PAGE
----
Multisensory Approach to Handwriting
- 15 January 2019
- Posted by: CDC
- Category: Parent Tips,
Children have different learning styles. Some children are visual learners, and show a preference for information to be presented as pictures and images. Some children may respond better to sound and music. Other children prefer to learn by exploring through their sense of touch and body movement. A multisensory approach to learning is a way of teaching that engages more than one sensory system at a time. Information processed through various sensory channels provides multiple means for children to participate in learning.
Learning approaches are particularly important when tackling a complex skill such as handwriting. Handwriting requires the integration of multiple components: visual-perceptual, visual-motor skills, fine-motor skills, motor control, an efficient pencil grasp, as well as postural control and trunk stability. Difficulties with handwriting often lead to frustration and distress. This, in turn, may negatively affect a child’s motivation to write. With a multisensory approach, not only will children be more motivated and engaged, they will also be more likely to learn and remember information that is presented to them through the various sensory modalities. A multisensory approach to writing involves using four sensory modalities: visual, auditory, kinaesthetic, and tactile. Below are some fun sensory activities to support the development of your child’s handwriting skills.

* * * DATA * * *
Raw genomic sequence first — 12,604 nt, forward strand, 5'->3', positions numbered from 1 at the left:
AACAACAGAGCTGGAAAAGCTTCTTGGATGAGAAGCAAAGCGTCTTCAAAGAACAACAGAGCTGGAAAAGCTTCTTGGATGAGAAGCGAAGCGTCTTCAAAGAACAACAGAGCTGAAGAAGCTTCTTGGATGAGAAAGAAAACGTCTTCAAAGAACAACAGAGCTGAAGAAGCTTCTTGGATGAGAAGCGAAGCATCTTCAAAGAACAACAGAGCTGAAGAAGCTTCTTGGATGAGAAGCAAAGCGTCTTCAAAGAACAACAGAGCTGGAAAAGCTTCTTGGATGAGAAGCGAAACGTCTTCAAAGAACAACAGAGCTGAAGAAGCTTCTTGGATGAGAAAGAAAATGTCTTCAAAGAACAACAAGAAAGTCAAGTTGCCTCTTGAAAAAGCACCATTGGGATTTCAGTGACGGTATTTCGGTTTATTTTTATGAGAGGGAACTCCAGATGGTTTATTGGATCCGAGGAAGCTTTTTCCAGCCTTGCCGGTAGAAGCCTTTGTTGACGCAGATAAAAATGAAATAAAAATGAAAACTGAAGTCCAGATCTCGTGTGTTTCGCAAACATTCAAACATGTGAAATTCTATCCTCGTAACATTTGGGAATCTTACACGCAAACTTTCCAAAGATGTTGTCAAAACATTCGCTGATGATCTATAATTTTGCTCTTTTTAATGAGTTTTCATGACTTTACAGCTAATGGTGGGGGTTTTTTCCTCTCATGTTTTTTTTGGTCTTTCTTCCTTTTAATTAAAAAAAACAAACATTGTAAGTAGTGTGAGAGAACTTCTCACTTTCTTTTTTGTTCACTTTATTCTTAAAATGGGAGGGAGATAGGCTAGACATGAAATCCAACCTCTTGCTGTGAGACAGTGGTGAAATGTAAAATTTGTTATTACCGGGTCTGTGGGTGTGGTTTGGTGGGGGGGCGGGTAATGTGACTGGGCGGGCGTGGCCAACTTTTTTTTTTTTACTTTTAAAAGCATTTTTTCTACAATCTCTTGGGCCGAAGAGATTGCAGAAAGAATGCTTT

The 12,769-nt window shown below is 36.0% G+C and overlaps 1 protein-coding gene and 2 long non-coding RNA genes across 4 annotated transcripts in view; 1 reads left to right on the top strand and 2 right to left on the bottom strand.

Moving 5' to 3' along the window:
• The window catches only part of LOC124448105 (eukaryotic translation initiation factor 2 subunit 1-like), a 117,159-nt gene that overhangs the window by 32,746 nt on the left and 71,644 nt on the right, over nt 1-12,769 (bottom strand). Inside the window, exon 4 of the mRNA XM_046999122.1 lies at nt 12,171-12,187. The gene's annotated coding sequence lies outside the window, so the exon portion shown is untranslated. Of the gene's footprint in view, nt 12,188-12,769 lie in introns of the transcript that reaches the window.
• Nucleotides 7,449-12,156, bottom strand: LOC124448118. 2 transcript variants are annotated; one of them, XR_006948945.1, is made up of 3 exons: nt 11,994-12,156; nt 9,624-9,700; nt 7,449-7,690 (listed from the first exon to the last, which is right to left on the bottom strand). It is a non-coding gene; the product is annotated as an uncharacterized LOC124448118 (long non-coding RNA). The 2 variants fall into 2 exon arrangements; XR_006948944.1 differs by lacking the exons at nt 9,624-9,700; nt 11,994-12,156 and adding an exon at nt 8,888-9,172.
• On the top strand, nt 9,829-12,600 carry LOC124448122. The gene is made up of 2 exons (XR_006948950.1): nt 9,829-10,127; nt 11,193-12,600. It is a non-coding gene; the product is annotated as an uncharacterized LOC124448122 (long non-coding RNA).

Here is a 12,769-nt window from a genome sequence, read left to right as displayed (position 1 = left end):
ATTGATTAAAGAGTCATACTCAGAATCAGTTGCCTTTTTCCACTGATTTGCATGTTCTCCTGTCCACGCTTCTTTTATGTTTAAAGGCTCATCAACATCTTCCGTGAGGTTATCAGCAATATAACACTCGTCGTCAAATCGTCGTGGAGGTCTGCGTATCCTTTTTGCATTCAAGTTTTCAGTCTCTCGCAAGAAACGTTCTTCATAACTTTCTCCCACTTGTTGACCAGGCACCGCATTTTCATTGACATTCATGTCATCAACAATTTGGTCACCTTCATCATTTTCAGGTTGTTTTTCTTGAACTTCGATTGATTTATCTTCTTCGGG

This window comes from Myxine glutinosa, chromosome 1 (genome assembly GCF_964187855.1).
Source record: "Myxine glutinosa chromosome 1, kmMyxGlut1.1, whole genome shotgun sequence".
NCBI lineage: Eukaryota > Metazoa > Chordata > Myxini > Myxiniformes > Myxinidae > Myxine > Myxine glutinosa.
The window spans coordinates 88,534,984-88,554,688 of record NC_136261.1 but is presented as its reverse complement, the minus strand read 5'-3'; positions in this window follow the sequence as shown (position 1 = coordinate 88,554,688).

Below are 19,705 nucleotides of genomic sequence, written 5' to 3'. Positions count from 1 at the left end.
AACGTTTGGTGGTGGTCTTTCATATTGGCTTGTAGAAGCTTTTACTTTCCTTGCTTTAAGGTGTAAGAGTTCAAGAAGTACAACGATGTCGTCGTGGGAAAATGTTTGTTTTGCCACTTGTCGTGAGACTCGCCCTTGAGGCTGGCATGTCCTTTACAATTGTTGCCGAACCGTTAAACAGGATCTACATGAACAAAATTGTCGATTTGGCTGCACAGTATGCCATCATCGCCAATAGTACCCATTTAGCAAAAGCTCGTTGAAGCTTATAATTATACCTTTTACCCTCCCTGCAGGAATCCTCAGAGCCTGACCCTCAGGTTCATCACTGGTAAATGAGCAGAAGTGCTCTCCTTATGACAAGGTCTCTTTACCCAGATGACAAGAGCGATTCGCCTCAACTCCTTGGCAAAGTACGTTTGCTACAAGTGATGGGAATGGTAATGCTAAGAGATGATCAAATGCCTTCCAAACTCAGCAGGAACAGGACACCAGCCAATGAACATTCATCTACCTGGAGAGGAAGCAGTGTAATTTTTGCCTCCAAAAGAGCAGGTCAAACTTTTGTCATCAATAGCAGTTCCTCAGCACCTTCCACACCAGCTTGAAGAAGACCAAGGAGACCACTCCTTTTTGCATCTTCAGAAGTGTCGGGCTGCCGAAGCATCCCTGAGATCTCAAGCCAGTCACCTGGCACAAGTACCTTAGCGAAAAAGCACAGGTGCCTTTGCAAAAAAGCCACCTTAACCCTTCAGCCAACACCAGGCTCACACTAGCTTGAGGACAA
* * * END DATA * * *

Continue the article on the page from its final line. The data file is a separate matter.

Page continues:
Having a visual model of the letter is important. It may be helpful to add arrows to indicate directionality of the stroke, as well as numbers to sequence the steps of letter formation. Combine these visual strategies with pictures and colours to make the experience more engaging.
Kinaesthetic activities allow for children to strengthen motor memory through body movements. ‘Air writing’ is a great way to learn about sequencing of letter strokes by encouraging children to use not only their pointer finger, but also their whole arm to draw imaginary letters in the air. The bigger the movements, the better!
Teach letter strokes through rhymes, songs and music! Use rhymes or stories to describe letter formation. When children listen and sing along to songs as they are forming letters, they are linking what they are hearing, seeing and doing. This helps to reinforce their learning.
Messy play is another fun way to explore stroke patterns and work on letter formation. Draw letters in shaving cream, paint, gloop, sand, beans, and rice. Roll out letters from clay or play dough and then trace along them for added practice.